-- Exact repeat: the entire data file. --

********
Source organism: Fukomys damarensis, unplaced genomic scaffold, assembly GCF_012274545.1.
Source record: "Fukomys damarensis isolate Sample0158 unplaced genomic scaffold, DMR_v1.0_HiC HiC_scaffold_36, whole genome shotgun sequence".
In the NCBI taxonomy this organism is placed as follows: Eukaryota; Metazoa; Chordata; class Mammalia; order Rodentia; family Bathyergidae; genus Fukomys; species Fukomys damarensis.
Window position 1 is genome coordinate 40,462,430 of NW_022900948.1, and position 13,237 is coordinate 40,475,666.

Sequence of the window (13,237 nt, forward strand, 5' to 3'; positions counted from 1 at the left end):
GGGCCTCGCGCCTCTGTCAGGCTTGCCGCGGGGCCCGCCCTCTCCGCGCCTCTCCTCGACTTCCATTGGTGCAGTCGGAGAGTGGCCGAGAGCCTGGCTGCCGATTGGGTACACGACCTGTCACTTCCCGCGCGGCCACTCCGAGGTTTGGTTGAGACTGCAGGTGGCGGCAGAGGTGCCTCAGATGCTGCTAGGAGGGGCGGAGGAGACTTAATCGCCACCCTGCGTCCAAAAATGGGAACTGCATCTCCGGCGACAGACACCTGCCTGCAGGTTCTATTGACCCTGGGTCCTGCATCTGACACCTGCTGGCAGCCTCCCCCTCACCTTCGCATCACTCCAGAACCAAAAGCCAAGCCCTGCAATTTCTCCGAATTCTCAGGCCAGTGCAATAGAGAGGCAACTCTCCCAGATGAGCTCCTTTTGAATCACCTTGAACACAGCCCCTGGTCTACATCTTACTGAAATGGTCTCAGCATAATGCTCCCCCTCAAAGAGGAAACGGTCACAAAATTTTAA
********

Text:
Source organism: Fukomys damarensis, unplaced genomic scaffold, assembly GCF_012274545.1.
Source record: "Fukomys damarensis isolate Sample0158 unplaced genomic scaffold, DMR_v1.0_HiC HiC_scaffold_36, whole genome shotgun sequence".
In the NCBI taxonomy this organism is placed as follows: Eukaryota; Metazoa; Chordata; class Mammalia; order Rodentia; family Bathyergidae; genus Fukomys; species Fukomys damarensis.
Window position 1 is genome coordinate 40,462,430 of NW_022900948.1, and position 13,237 is coordinate 40,475,666.

Sequence of the window (13,237 nt, forward strand, 5' to 3'; positions counted from 1 at the left end):
GGGCCTCGCGCCTCTGTCAGGCTTGCCGCGGGGCCCGCCCTCTCCGCGCCTCTCCTCGACTTCCATTGGTGCAGTCGGAGAGTGGCCGAGAGCCTGGCTGCCGATTGGGTACACGACCTGTCACTTCCCGCGCGGCCACTCCGAGGTTTGGTTGAGACTGCAGGTGGCGGCAGAGGTGCCTCAGATGCTGCTAGGAGGGGCGGAGGAGACTTAATCGCCACCCTGCGTCCAAAAATGGGAACTGCATCTCCGGCGACAGACACCTGCCTGCAGGTTCTATTGACCCTGGGTCCTGCATCTGACACCTGCTGGCAGCCTCCCCCTCACCTTCGCATCACTCCAGAACCAAAAGCCAAGCCCTGCAATTTCTCCGAATTCTCAGGCCAGTGCAATAGAGAGGCAACTCTCCCAGATGAGCTCCTTTTGAATCACCTTGAACACAGCCCCTGGTCTACATCTTACTGAAATGGTCTCAGCATAATGCTCCCCCTCAAAGAGGAAACGGTCACAAAATTTTAA